The article is based on interview data gathered as part of a larger ongoing study of women leaders working in the higher education sector of Zimbabwe. The thirty women, whose information is used in this paper, occupied leadership positions that enabled them to practice visionary, inclusionary, and change-oriented leadership, and were considered dynamic by their peers and by top-ranking, veteran leaders working within the Zimbabwean Ministry of Higher Education. Chitiga (2003, 126) writes: "By virtue of living and working in Zimbabwe, a post colonial developing nation in the Southern African region, the women leaders in the study face challenges that are unique to the social, cultural, political and economic situations prevalent in Zimbabwe." This paper analyzes the influences of the extended family on the professional experiences of these women leaders, and how those experiences are shaped by the women's race, nationality, class, gender and sexual orientation.
The evidence for this study was gathered using semi-structured, face-to-face interviews, a method supported by feminist ethnography because it promotes the notion of giving voice and agency to the participants (Reinharz1992; Fonow and Cook 1991; Nielsen 1990). This discussion draws on the women's responses to questions pertaining to their family responsibilities in interviews aimed at learning about their professional experiences. The paper attempts to determine how the women's extended family responsibilities affect their career trajectories.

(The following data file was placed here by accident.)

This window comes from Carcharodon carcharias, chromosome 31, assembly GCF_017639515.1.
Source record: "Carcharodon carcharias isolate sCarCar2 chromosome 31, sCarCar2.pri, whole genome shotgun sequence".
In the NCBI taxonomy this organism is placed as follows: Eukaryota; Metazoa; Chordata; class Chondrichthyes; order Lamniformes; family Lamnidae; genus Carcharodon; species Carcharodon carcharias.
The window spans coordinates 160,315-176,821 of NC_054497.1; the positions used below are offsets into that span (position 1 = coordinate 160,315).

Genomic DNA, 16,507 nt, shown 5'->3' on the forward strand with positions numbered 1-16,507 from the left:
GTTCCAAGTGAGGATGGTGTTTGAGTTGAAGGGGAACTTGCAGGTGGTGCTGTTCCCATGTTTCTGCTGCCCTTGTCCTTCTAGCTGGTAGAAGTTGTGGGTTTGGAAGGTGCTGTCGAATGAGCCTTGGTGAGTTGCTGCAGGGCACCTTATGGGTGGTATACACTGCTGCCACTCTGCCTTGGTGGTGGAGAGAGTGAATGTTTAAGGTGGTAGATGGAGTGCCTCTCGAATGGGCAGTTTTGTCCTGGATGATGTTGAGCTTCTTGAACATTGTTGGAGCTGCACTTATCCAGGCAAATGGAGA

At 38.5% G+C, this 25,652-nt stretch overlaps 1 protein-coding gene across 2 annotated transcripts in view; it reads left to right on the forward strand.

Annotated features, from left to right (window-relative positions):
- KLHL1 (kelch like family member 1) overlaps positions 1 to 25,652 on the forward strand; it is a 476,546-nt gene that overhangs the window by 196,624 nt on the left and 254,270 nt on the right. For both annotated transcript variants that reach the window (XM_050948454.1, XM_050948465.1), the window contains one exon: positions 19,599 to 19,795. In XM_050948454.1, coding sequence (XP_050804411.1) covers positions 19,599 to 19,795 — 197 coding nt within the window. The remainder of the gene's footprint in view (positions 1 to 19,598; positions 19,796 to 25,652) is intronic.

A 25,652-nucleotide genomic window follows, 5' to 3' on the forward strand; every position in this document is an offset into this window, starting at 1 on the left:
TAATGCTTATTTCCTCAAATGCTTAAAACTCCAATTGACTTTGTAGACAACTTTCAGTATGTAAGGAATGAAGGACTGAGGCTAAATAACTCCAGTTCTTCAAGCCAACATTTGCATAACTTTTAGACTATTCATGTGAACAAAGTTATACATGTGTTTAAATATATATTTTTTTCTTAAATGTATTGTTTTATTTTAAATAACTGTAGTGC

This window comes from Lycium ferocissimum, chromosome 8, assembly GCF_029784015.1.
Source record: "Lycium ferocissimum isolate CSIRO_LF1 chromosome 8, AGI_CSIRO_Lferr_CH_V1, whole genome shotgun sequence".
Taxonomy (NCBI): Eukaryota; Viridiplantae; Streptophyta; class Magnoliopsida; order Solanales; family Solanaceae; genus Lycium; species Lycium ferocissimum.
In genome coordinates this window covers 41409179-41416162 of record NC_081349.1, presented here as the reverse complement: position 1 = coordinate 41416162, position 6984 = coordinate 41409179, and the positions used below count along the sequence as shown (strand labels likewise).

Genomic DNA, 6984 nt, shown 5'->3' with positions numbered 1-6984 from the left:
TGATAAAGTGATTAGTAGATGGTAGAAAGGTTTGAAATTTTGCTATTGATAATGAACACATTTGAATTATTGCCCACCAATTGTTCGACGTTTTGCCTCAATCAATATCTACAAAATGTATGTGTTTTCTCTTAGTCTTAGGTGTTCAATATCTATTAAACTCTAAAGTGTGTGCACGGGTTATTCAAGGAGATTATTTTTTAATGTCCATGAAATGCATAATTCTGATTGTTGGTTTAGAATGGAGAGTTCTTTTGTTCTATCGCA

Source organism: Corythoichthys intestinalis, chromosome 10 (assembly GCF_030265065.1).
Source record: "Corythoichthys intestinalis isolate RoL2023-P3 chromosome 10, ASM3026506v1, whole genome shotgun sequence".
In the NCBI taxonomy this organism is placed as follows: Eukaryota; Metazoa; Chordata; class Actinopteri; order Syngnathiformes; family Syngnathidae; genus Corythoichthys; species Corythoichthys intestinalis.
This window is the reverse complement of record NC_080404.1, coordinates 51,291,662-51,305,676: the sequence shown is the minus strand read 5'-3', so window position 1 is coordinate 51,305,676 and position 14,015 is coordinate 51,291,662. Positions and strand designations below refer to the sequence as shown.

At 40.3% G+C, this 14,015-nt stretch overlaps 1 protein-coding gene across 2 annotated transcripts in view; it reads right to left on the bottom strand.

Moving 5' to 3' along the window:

Zimbabwe is a nation of approximately eleven million, three hundred and fifty thousand people, 98% of whom are African (specifically, Shona 82%, Ndebele 14%, other 2%). One percent of the Zimbabweans are Asian and people of mixed descent, and one percent is white. Zimbabwe is a former British colonial country (Rhodesia, 1890-1980) located in southern Africa, northeast of Botswana, north of the Republic of South Africa, southeast of Zambia, and west of Mozambique. The nation gained independence (1980) after a long liberation struggle against the white minority regime and retained English as the official language, with Shona and Ndebele as the major indigenous languages. Zimbabwe is a patriarchal society, where men occupy an overwhelming majority of powerful positions in both the private and public sectors. The country has had one Premier, Robert Mugabe, for over twenty-eight years. An example of the dominance is clearly illustrated in the unequal distribution of top government positions in the country, where women occupy only 10% of the seats in parliament, (NationMaster.com 2008). In the past decade, Zimbabwe has experienced numerous political, economic and civic challenges, which have led to a reconstitution of the power structure as indicated by the power-sharing agreement (September 15, 2008) signed by leaders of the three key political parties. The agreement recognizes and plans to address the disproportionate power distribution that has excluded women from meaningfully participating in the democratic and economic institutions of Zimbabwe.